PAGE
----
Thank you! Your submission has been received!
Oops! Something went wrong while submitting the form
July 19, 2016
Suddenly, movements could be heard coming from up in the trees. The team tried to identify the approaching individual by telemetry signal, but were unable to pick up a signal – this could indicate an orangutan released quite some time ago with an exhausted transmitter. Through observing the approaching orangutan’s physical characteristics, the team soon discovered it was none other than Juminten (with her round face and distinguishable hairline)!
Released in 2013, Juminten was last seen by our team on July 8 last year, when she was observed hanging out with Mona, another adult female released the same year (Read the full story here: A reunion with Mona and Juminten).
Juminten looked very interested in the papaya that Lesan and her baby were eating, and she moved cautiously closer. Lesan remained calm and seemed unfazed by larger Juminten’s presence – so much so, she gave her the chance to join them.
Lesan played with her baby nearby while Juminten ate the fruit.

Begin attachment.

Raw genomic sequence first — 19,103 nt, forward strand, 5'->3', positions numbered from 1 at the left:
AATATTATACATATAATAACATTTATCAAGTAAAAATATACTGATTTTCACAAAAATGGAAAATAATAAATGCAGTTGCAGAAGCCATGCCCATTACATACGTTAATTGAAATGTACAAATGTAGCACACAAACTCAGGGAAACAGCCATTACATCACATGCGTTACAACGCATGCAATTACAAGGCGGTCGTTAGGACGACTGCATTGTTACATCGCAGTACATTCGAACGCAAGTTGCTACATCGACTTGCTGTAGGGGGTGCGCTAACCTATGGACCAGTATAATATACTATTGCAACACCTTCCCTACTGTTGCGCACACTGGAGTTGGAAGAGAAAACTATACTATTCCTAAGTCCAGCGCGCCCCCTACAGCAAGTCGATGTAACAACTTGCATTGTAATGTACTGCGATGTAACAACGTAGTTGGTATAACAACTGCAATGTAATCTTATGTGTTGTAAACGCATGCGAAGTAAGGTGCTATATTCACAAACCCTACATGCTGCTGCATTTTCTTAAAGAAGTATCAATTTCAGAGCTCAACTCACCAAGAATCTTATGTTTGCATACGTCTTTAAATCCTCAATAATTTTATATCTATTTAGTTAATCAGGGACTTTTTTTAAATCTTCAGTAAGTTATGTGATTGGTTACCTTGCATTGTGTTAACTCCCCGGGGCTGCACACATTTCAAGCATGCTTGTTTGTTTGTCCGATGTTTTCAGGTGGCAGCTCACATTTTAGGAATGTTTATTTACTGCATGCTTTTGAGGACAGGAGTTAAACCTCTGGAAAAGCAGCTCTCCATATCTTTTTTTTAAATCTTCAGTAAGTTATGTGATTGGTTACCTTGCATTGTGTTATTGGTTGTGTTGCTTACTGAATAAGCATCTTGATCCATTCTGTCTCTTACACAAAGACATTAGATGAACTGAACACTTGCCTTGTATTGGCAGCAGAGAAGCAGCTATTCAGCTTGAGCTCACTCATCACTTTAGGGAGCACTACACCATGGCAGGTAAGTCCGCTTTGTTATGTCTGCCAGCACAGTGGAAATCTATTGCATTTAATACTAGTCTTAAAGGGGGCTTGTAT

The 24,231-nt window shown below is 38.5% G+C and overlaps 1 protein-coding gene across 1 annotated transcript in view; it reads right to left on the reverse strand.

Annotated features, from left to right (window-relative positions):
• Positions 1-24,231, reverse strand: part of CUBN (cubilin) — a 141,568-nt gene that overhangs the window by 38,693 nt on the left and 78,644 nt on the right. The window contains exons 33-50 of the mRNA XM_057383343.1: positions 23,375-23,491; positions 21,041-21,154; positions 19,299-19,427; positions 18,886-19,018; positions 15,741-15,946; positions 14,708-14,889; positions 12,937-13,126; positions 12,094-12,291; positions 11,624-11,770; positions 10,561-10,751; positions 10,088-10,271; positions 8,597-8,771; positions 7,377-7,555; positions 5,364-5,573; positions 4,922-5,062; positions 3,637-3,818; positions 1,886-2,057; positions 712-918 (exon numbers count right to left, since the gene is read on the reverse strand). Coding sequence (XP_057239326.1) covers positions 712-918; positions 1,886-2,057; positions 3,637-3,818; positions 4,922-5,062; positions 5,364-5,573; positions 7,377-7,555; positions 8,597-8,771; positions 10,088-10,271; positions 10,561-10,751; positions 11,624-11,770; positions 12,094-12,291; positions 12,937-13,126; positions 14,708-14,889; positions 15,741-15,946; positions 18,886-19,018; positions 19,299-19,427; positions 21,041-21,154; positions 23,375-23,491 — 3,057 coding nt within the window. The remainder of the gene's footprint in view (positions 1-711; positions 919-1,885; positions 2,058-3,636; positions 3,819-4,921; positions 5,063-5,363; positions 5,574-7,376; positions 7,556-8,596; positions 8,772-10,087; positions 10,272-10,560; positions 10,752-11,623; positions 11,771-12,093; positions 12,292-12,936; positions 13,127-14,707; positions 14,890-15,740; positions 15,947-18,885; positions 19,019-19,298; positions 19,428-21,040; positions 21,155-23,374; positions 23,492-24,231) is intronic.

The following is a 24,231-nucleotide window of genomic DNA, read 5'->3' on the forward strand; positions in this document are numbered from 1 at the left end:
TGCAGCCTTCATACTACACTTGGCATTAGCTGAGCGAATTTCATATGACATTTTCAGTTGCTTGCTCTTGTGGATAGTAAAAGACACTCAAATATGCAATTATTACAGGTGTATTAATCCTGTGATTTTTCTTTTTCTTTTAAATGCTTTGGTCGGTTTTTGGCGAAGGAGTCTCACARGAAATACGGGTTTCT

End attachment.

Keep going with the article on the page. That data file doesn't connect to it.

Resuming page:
After finishing her papaya, Juminten approached Lesan and her baby again and spent some time with them before continuing her journey through the forest alone.
Lesan then took her baby and climbed up in the trees to build a nest and rest together.
This friendly and peaceful interaction between released orangutans indicates to us they are living happily and comfortably in the Kehje Sewen Forest.
Text by: PRM team from Camp Lesik, Kehje Sewen Forest
The year 2016 marks the BOS Foundation’s 25th anniversary! Celebrate 25 years of ever-challenging, dedicated work in the field of orangutan conservation by showing your support and help save orangutans! DONATE NOW
Help protecting the Borneo orangutans by shopping for groceries? Now you can!Go Shop
BOS Foundation is dedicated to Bornean orangutan conservation and one of our tasks is to successfully reintroduce orangutans to safe natural habitat where they can establish new viable populations. We aim to give back freedom to as many orangutans as we can and one of the orangutans we reintroduce during this event has made an incredible journey; Wanna was illegally smuggled out of Indonesia to Thailand as a baby, then repatriated to Indonesia in 2006, together with another 47 illegally exported orangutans. These orangutans have been progressing through our rehabilitation program for 11 years. Wanna is now 17 and finally ready to be returned to natural habitat and freedom....read more